Apples and honey
You take the small triumphs of motherhood where you can get them.
Last night, for example, Carmen wolfed down three bowls of my garlic-tamari stir-fry, proclaiming with vigor: "Mommy, this tofu is yummier than candy!"
Yes, this is a victory to trumpet in Mothering magazine or post on an organic parenting blog. It compensates for the breakfasts I’ve served of ramen or hot dogs, the last-minute frozen mac-n-cheese dinners, the bribes of gum and Oreos. The comment may not atone for my impatience or occasional incidents of swearing at my children, but I let myself savor it a moment.
I cooked the yummy tofu on Rosh Hashanah, the Jewish New Year, a time to take stock of the past 12 months and consider what we’ve done, who we are. Being a slackerly half-Jew myself, I didn’t go to services but by evening regretted my decision, sitting on the front porch in late sunlight with two naked girls, dipping tart Cortland apples into a bowl of raw honey. Both my girls will strip naked at any opportunity, and I’ve given up trying to enforce clothing in the front yard, where they might be glimpsed by neighbors or passing cars. Is this naïve and neglectful of me? At what age does a child’s innocent nudity become inappropriate? It’s probably a different age in Vermont than in Manhattan, say -- but I choose to wait until my oldest (age 7) grows uncomfortable in her bare skin.
Rosh Hashanah is a holiday I don’t know how to share with my children. My father was an agnostic Jew who renounced religion at age 15; my mother eventually persuaded him to light candles on Hanukkah and play dreidel, but that’s about it. No temple, no Hebrew School, no stories about Jewish ancestors, no sense of lineage running back beyond my grandparents, Ukrainian Jews who immigrated from Kiev. After having children, I felt the gaps in family knowledge as visceral emptiness, and wondered if I could reclaim my inner Jew, if she’s in there at all.
Munching on apples and honey, Ava mused, "Mommy, if you’re half-Jewish and Carmen and I are both one-quarter Jewish, then together we make a whole!"
"That’s right," I said. "Nice math!"
This isn’t the first time Ava has expressed desire to be all Jewish -- her announcements coincide with the days her friend misses school for holidays or receives a present on eight nights of Hanukkah. I ponder her clever equation but sadly recognize the flaw: there’s not one whole complete Jew in our family, not one whole anything. Seen through a cynical eye, I’m a creative opportunist who picks and chooses the aspects of each tradition that appeal to her.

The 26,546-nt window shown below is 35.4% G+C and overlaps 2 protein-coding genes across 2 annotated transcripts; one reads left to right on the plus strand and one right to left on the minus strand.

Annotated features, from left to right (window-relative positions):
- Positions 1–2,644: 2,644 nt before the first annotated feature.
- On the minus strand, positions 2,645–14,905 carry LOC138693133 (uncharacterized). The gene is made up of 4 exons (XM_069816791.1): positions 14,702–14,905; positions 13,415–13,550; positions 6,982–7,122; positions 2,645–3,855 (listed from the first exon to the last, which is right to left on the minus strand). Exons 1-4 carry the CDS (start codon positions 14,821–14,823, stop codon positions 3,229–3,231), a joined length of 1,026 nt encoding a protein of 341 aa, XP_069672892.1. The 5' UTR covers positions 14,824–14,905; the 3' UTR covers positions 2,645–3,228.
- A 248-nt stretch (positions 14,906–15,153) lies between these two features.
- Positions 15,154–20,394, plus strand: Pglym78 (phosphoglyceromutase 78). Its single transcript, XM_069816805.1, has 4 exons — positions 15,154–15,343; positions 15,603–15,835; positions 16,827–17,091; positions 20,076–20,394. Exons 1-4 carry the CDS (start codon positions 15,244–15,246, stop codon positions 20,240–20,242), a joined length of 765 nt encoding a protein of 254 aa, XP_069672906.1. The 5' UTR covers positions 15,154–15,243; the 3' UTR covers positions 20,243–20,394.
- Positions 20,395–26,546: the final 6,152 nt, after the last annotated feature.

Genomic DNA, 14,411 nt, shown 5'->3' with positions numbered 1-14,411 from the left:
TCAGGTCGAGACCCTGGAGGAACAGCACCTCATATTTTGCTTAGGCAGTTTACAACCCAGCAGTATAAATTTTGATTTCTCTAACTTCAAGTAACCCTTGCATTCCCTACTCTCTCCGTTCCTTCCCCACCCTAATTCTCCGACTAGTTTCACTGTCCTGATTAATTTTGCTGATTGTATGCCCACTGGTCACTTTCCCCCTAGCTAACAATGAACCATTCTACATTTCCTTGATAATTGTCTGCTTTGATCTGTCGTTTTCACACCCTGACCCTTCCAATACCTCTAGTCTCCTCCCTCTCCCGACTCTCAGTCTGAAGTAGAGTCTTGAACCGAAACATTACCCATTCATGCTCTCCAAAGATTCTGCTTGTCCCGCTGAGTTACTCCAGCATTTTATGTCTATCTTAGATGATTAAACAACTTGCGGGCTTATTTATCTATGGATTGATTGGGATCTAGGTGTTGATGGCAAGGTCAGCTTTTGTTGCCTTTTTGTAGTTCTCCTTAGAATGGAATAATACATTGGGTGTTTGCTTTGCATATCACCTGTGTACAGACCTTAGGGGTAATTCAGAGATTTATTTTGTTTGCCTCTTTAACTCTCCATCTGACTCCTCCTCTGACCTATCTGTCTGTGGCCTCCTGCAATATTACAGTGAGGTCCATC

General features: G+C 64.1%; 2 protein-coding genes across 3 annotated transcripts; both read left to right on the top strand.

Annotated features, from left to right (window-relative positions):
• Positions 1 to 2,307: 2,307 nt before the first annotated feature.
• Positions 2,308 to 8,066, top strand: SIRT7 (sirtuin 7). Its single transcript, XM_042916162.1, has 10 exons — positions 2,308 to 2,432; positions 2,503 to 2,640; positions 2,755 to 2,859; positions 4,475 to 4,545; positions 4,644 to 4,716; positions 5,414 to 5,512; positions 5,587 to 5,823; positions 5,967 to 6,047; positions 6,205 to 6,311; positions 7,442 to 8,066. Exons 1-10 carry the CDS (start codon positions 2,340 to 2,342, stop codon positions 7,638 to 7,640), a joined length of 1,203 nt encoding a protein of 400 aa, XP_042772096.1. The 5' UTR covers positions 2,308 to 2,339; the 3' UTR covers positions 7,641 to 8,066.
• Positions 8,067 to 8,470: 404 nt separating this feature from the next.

A little Buddhist mindfulness without the rigors of a formal meditation practice. A lot of Westernized yoga without the ascetic devotion to a guru. A touch of sensual Tantra mixed with a healthy dose of Vermont-woods Paganism, grounded in an abiding faith in literature. Add a dash of feminist Wicca and a cupful of cultural Judaism for that warm feeling of belonging to a larger community and you’ve got a melting pot of relativism. There’s no accountability, no backbone.
What moral framework do we want to pass on to our children? In Carmen’s Kindergarten, they have three classroom rules:
All other guidelines can be boiled down to these three, a distillation of how we treat others and ourselves. Sometimes it’s necessary for adults to appraise our own actions, especially towards the ones we live with and love. Have I been kind and respectful? If not, how can I atone for my behavior? Without formal religious penance, who will help me?
The heavy rains after Rosh Hashanah gleamed on our Rock Star pumpkins, piled huge and orange in the wheelbarrow. My husband started these beauties from seed and they grew effortlessly, swelling on a sea of vines. Rain beat the petals off the pink cosmos until I felt the weight of water on my chest -- some brooding dissatisfaction lurked within.
Why was there this longing to be elsewhere, to be different? I didn’t know if I wanted to don a calico apron and bake apple crisp while listening to "All Things Considered" or pull down the attic trapdoor and rummage through crates of old letters, journals, essays on French feminism and Sylvia Plath, for that pair of six-inch patent leather stilettos I knew were up there somewhere, stripper heels I wore in another house dancing to Prince and Joan Jett, spiraling my body around a silver dance pole before I became a mother.
Sometimes the contradictory extremes of my personality cannot be reconciled. Whatever innocence my daughters possess I cast aside decades ago, although they love me unconditionally, with a faith I don’t deserve. Some mornings they come and snuggle in bed and still nuzzle my bare chest with reverence. Chalk it up to our long years of nursing on demand, but these children are mildly infatuated with my breasts.
"Mommy, your bubbie looks like a fried egg!" says Carmen, lovingly patting the nipple.
"It’s like a door knob!" says Ava, giving the other one a little turn. I’m flattered by the attention and allow it for about two minutes until I run out of patience for being poked and prodded. I push their hands away and jump up to get dressed.
The wordless intimacy I shared with my babies through hazy nights of nursing is long past. And if there’s a doorknob on my chest, it doesn’t lead to anywhere anymore. My heart is locked up tight, full of the children I have, sometimes longing to get out of its red room and beat in the elements, blooming like a poppy. But there’s not even a crack to let the rain in. That door is closed.
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